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Search and rescue leaves no stone unturned
The Kitsap County unit of Washington Explorer Search and Rescue (WESAR) has been trekking through the wilderness at all hours of the day and night since 1978.
The organization volunteers its time to search for lost people and aircraft, rescue injured persons, assist in evidence searches and help with natural disasters.
WESARs Kitsap unit has about 80 human and 15 canine members. The group recently came together July 13-16 on Wildcat Lake Road for training exercises.
Brooks Hanford has been a WESAR volunteer for 34 years. He was so impressed with the young members of the unit that he decided to write a letter to the group.
I was so impressed with the youngsters and the way they carried themselves with the dogs that I wrote a letter and all of a sudden I was one, Hanford said with a smile.
Adults and young people ages 14-20 comprise the search and rescue group. Dog handlers make the decision to train their dogs in search and rescue and join the organization.
The dog comes pretty well trained, Hanford said. It takes about two years to get the handler on board.
The unit is registered with the Boy Scouts of America and the Washington State Department of Emergency Management (DEM). Certified WESAR members are called upon by law enforcement agencies and national parks for authorized DEM missions within the county and state.
They will dispatch us and we will work with whatever county that needs us, Hanford said. When youre a certified brush monkey you are welcome almost anywhere.
Bruce Ramey joined WESARs Kitsap unit 13 years ago. He drove his then 14-year-old daughter to a meeting and never left the group.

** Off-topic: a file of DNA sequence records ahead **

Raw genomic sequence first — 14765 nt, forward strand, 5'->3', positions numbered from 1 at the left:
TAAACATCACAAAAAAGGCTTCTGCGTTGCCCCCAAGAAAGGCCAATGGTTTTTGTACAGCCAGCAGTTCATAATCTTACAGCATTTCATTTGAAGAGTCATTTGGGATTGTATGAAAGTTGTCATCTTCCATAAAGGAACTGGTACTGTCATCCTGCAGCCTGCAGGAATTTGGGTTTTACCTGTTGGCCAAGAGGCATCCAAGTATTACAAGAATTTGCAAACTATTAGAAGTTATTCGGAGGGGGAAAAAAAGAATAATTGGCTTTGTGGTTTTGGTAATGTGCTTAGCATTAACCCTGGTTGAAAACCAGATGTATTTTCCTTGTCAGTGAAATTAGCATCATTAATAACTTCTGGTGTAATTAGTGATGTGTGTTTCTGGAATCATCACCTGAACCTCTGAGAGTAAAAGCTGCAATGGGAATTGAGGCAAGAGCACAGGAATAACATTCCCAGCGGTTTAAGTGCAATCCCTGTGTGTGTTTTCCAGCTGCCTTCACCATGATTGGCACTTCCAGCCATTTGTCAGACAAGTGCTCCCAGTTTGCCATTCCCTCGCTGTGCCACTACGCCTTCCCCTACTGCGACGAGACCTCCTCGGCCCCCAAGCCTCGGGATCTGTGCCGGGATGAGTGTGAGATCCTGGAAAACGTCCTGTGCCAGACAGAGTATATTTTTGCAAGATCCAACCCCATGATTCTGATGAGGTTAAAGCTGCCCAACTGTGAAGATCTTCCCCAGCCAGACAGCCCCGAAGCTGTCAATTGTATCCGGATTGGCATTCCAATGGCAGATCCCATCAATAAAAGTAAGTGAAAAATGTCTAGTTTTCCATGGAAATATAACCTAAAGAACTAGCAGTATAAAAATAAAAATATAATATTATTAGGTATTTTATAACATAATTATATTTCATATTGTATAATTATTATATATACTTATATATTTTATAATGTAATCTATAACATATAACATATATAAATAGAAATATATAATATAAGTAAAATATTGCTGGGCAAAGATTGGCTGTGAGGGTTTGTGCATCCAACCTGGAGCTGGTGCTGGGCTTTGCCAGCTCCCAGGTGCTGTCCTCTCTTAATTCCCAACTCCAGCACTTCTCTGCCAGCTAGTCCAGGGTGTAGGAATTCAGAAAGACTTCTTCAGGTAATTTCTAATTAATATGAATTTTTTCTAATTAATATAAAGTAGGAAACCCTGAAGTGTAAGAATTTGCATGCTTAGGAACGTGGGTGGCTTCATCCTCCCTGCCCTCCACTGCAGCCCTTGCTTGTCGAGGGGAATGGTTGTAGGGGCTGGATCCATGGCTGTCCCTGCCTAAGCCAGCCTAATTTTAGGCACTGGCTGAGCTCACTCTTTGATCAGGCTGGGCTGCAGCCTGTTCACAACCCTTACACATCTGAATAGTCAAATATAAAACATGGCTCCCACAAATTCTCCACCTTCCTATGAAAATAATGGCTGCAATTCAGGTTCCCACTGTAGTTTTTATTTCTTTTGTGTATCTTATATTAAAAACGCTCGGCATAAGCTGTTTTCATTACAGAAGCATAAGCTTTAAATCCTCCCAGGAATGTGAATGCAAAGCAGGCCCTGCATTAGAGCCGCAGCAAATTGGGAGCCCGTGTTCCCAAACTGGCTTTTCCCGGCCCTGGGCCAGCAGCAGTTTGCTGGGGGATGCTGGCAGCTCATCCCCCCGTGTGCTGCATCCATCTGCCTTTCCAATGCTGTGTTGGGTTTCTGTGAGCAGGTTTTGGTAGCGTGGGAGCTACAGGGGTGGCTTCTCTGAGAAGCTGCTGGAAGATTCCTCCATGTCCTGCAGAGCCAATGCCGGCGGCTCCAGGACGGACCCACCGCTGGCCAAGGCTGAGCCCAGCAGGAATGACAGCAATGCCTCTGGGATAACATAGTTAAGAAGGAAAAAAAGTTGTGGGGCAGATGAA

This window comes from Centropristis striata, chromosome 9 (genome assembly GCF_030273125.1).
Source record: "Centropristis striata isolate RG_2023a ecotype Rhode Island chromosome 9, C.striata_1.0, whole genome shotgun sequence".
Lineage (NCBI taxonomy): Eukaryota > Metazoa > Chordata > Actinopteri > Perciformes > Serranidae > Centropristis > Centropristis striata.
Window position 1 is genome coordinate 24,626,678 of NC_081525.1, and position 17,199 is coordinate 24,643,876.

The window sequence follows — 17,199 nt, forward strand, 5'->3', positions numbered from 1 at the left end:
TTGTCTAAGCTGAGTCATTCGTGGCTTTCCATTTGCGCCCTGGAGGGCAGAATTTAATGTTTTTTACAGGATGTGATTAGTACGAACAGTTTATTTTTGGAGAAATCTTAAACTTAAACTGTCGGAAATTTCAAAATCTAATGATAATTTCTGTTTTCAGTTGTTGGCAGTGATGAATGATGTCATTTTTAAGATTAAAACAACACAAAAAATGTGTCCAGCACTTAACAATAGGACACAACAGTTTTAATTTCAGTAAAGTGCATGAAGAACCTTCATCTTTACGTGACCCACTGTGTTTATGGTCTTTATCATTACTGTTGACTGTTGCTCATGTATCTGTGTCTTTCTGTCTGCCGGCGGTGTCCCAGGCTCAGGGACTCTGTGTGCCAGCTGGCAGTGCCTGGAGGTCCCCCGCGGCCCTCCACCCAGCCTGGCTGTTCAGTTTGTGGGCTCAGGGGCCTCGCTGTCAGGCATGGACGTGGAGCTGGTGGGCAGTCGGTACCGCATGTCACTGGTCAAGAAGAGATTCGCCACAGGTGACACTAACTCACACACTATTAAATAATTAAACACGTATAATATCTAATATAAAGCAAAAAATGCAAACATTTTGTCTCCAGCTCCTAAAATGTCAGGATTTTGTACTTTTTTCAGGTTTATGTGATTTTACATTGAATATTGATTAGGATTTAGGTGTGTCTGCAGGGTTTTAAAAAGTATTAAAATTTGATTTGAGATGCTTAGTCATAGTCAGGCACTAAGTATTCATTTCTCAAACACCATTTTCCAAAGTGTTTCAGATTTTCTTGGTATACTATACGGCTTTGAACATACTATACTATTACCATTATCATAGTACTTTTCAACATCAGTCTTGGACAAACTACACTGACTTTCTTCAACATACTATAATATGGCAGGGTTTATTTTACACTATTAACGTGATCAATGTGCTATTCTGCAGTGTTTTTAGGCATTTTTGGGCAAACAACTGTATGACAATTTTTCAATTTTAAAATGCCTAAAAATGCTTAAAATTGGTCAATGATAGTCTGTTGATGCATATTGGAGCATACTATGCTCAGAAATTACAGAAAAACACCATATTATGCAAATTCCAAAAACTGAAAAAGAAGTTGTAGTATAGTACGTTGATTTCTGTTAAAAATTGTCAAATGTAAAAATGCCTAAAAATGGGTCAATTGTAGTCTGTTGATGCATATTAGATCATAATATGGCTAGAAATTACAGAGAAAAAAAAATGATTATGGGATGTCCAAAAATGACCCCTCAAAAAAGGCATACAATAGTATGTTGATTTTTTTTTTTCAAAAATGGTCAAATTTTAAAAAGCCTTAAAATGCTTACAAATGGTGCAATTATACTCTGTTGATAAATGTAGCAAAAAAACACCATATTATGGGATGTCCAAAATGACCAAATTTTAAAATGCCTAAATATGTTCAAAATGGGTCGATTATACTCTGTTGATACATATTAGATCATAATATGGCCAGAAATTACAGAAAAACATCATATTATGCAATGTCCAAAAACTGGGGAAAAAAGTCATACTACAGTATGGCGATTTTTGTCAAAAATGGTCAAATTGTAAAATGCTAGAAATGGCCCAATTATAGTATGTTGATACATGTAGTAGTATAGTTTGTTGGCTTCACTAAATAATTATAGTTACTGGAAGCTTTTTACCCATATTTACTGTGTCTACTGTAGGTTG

My neighbor was in the unit and my daughter decided she wanted to join, Ramey said. I gave her a ride to the meeting and I never left.
Ramey serves as an operations leader and oversees many searches. He has worked with his 9-year-old Schnauzer named Sampson for seven years. Ramey vividly recalls his first find with Sampson. An 88-year-old man was lost in the woods in Olalla for four-five days when they located him.
When you actually have a search where you save a life, thats a good feeling, Ramey said.
Ramey, a mortgage loan officer, balances work and search and rescue. He and his wife own Acceptance Capital Mortgage Corporation in Silverdale and dashes out the door to attend a search if necessary.
If I get a call, I just walk out the door, Ramey chuckled.
The Kitsap unit of WESAR found critical evidence to prosecute the Green River serial killer in 2003. Gary L. Ridgway admitted to killing 48 women between 1982 and 1985. The Kitsap County team found the first identifiable remains of a Green River victim in 20 years, according to Hanford.
A 15-year-old girl from the Kitsap unit made a key find so they were able to put him away, Ramey said.
Hanford said the Kitsap unit has found evidence to successfully prosecute six capital murder cases in the past 13-14 years.
WESARs Kitsap unit actively recruits new members at various community activities. The organizations members include a doctor, judge, Navy engineer and housing contractor.
We all come together for this same common interest, Hanford said. There is no mold for these kind of positions.
Hanford and Ramey enjoy training young search and rescue members. WESAR certifies about 90 percent of the young people who begin training, according to Hanford.
Its thrilling to take these 14-year-olds and see their sense of self-worth and leadership evolve, he said.
During this summers training session, the Kitsap unit received two calls July 15 to assist in searches. The first search was the recovery of Thomas Graham, a Silverdale man who died July 14 while hiking the Mount Jupiter Trail in Jefferson County. Shortly after that call, the Kitsap unit received another call regarding a search for a 5-year-old boy on Erlands Point Road in Bremerton. The group had to make a choice between the recovery and a live rescue.
Anytime theres a balance between in county and out of county, well stay in county, Ramey said.
The Kitsap unit rushed to Bremerton to locate the boy. He was missing for four-and-a-half hours before he wandered into someones yard and the homeowners called 911.
We were closing in on his location from both sides using information from the dogs, Ramey said.
The Kitsap unit of WESAR is a non-profit group supported entirely by donations. Ramey said members may spend thousands of dollars on equipment each year. He estimates the Kitsap unit spends $20,000 a year to keep things going.
For more information about WESARs Kitsap Unit or to donate money to the organization, visit the Web site at www.kitsapesar.com.
The less time we spend fund-raising, the more time we can spend training, Ramey said.